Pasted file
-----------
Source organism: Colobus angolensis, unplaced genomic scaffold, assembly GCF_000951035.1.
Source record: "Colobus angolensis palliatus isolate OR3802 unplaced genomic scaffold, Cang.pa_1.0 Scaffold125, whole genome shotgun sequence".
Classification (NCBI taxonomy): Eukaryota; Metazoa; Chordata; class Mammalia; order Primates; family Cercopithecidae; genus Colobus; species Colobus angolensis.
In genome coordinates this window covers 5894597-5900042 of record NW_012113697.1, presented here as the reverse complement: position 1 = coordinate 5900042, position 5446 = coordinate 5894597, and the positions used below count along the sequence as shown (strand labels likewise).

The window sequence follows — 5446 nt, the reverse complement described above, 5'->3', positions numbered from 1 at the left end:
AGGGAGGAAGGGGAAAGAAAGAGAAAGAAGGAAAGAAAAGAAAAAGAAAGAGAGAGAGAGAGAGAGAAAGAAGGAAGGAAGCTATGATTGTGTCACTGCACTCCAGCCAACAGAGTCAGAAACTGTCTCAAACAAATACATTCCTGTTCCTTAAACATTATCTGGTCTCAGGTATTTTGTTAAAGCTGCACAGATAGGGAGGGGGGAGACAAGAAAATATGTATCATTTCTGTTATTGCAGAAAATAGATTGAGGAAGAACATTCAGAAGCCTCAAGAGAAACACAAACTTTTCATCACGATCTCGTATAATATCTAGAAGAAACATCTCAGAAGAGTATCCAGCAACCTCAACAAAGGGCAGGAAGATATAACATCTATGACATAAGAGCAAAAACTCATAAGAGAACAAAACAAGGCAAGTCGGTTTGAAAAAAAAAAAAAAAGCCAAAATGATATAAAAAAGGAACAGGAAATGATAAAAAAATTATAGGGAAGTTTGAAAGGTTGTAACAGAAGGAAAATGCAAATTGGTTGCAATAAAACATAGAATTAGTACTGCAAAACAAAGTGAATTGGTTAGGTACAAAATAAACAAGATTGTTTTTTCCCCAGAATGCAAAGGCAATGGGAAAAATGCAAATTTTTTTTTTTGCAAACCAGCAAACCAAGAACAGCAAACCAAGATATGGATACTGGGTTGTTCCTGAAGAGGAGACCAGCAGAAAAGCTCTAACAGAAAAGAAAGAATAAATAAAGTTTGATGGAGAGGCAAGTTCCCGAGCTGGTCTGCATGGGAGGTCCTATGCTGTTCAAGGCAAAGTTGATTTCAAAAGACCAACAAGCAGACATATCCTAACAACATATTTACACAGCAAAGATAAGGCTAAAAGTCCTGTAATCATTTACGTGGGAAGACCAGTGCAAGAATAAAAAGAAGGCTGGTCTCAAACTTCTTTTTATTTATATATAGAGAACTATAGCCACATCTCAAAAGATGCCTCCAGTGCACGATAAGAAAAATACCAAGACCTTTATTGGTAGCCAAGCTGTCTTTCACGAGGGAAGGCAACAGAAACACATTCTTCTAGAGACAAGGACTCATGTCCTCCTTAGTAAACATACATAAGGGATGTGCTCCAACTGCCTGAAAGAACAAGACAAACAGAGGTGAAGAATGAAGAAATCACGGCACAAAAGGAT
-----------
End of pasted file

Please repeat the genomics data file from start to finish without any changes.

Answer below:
Source organism: Colobus angolensis, unplaced genomic scaffold, assembly GCF_000951035.1.
Source record: "Colobus angolensis palliatus isolate OR3802 unplaced genomic scaffold, Cang.pa_1.0 Scaffold125, whole genome shotgun sequence".
Classification (NCBI taxonomy): Eukaryota; Metazoa; Chordata; class Mammalia; order Primates; family Cercopithecidae; genus Colobus; species Colobus angolensis.
In genome coordinates this window covers 5894597-5900042 of record NW_012113697.1, presented here as the reverse complement: position 1 = coordinate 5900042, position 5446 = coordinate 5894597, and the positions used below count along the sequence as shown (strand labels likewise).

The window sequence follows — 5446 nt, the reverse complement described above, 5'->3', positions numbered from 1 at the left end:
AGGGAGGAAGGGGAAAGAAAGAGAAAGAAGGAAAGAAAAGAAAAAGAAAGAGAGAGAGAGAGAGAGAAAGAAGGAAGGAAGCTATGATTGTGTCACTGCACTCCAGCCAACAGAGTCAGAAACTGTCTCAAACAAATACATTCCTGTTCCTTAAACATTATCTGGTCTCAGGTATTTTGTTAAAGCTGCACAGATAGGGAGGGGGGAGACAAGAAAATATGTATCATTTCTGTTATTGCAGAAAATAGATTGAGGAAGAACATTCAGAAGCCTCAAGAGAAACACAAACTTTTCATCACGATCTCGTATAATATCTAGAAGAAACATCTCAGAAGAGTATCCAGCAACCTCAACAAAGGGCAGGAAGATATAACATCTATGACATAAGAGCAAAAACTCATAAGAGAACAAAACAAGGCAAGTCGGTTTGAAAAAAAAAAAAAAAGCCAAAATGATATAAAAAAGGAACAGGAAATGATAAAAAAATTATAGGGAAGTTTGAAAGGTTGTAACAGAAGGAAAATGCAAATTGGTTGCAATAAAACATAGAATTAGTACTGCAAAACAAAGTGAATTGGTTAGGTACAAAATAAACAAGATTGTTTTTTCCCCAGAATGCAAAGGCAATGGGAAAAATGCAAATTTTTTTTTTTGCAAACCAGCAAACCAAGAACAGCAAACCAAGATATGGATACTGGGTTGTTCCTGAAGAGGAGACCAGCAGAAAAGCTCTAACAGAAAAGAAAGAATAAATAAAGTTTGATGGAGAGGCAAGTTCCCGAGCTGGTCTGCATGGGAGGTCCTATGCTGTTCAAGGCAAAGTTGATTTCAAAAGACCAACAAGCAGACATATCCTAACAACATATTTACACAGCAAAGATAAGGCTAAAAGTCCTGTAATCATTTACGTGGGAAGACCAGTGCAAGAATAAAAAGAAGGCTGGTCTCAAACTTCTTTTTATTTATATATAGAGAACTATAGCCACATCTCAAAAGATGCCTCCAGTGCACGATAAGAAAAATACCAAGACCTTTATTGGTAGCCAAGCTGTCTTTCACGAGGGAAGGCAACAGAAACACATTCTTCTAGAGACAAGGACTCATGTCCTCCTTAGTAAACATACATAAGGGATGTGCTCCAACTGCCTGAAAGAACAAGACAAACAGAGGTGAAGAATGAAGAAATCACGGCACAAAAGGAT